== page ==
The Brother John Johnston Institute of Contemporary Lasallian Practice held its 2014 summer session July 13 – 18 at Lewis University in Romeoville, IL. The week-long gathering brought together for the first time all 108 of the Institute’s participants from throughout the four Districts in the Lasallian Region of North America (RELAN).
The session topic was “Lasallian Educational Service to the Poor and the Promotion of Justice,” one of three that the two-year formation program covers in a combined format of in-person District and Regional gatherings and online study and networking. Guest presenters included Ms. Lois Harr, Director of Campus Ministry and Social Action at Manhattan College in Riverdale, NY; Brother Ernest Miller, FSC, currently at Catholic Theological Union in Chicago; and Sister Dawn Nothwehr, OSF, Ph.D., Erica and Harry John Family Chair of Catholic Theological Ethics at Catholic Theological Union.
The week began with a welcome from Lewis University President Brother James Gaffney, FSC, who expressed on behalf of the University its pleasure in hosting the Johnston Institute and the many talented and committed Lasallians in attendance. The following days would include prayer, presentations, discussions, and time for community-building, including a visit to nearby Chicago and a special screening of the soon-to-be-released film about the football team of De La Salle High School in Concord, CA, When the Game Stands Tall.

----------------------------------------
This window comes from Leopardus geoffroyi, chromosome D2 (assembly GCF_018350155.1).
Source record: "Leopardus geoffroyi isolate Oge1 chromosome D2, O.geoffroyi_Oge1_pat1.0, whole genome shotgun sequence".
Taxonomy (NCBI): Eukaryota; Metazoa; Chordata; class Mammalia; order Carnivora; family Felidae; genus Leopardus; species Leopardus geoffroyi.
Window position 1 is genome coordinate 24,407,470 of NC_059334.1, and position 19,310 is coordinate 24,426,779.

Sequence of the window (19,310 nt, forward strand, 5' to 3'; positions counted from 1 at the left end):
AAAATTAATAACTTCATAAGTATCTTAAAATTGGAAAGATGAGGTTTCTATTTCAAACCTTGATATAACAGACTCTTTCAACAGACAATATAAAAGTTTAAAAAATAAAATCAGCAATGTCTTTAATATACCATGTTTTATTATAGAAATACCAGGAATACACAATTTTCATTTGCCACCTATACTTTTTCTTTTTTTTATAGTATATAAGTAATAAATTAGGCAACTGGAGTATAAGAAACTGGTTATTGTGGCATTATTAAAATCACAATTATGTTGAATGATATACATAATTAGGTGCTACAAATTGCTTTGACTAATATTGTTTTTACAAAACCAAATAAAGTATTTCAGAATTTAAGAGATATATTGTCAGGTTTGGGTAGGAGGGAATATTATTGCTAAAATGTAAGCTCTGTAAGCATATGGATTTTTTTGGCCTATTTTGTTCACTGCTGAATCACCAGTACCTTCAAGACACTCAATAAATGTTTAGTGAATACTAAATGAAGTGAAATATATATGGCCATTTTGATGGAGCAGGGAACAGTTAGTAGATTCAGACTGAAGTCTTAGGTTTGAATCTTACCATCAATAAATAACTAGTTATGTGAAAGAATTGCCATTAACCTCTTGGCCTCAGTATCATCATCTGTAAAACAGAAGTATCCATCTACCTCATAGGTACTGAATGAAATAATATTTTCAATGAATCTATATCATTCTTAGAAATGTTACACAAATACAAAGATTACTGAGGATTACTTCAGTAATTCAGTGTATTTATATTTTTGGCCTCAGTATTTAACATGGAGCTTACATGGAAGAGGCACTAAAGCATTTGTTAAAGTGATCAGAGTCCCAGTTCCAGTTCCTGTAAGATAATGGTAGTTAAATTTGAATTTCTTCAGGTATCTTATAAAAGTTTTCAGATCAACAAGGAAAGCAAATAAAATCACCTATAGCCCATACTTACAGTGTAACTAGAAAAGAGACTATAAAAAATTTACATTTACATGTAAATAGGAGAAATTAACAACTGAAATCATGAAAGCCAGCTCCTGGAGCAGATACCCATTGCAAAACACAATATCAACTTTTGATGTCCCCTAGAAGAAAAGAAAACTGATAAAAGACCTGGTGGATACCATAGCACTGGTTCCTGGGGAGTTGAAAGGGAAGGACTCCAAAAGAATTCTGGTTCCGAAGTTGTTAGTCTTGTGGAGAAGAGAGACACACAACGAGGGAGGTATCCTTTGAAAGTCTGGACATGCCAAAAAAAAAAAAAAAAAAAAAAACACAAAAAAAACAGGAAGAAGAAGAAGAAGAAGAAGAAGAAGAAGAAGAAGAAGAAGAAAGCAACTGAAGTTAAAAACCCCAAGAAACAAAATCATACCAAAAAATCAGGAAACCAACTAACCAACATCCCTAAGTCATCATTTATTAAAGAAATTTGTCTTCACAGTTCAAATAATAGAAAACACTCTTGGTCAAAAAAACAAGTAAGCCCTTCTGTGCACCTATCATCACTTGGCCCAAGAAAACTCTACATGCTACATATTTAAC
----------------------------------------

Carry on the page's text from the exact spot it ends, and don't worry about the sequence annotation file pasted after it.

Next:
The participants’ work began with an exploration of the origins and evolution of Catholic social teaching. It then turned to an examination of Lasallian thought and praxis in the promotion of social justice, particularly the rights of children. By week’s end, rich conversations and brainstorming had produced a number of goals and proposals that will see further development and planning in the months ahead.
According to RELAN Programs Director Alisa Macksey, the work of the summer session exemplified the value of the Johnston Institute to RELAN. “The Johnston Institute,” she wrote,” allows participants to meet fellow Lasallians from their own District and from across the Region. It provides opportunities for collaborating and networking with others from like ministries. Formation experiences like the Johnston Institute continue the crucial work of building association for the Lasallian mission.”
Reflecting on the week, Cody Lamb, a Teacher-Counselor-Coach at De La Salle High School of Yakima in Union Gap, WA, spoke for many of the participants when he wrote, “I believe that the Johnston Institute provides dedicated Lasallian educators with an abundance of resources to develop a more comprehensive understanding of the Lasallian legacy and mission. This education will allow us to better serve the students entrusted to our care and be ambassadors as Lasallian leaders among our colleagues within our ministries. The Johnston Institute has not only taught me how to incorporate Lasallian teachings into my classroom, but has also helped me grow personally as a Catholic, as a Lasallian, and as a man.”
By Bob Carrejo, District of San Francisco New Orleans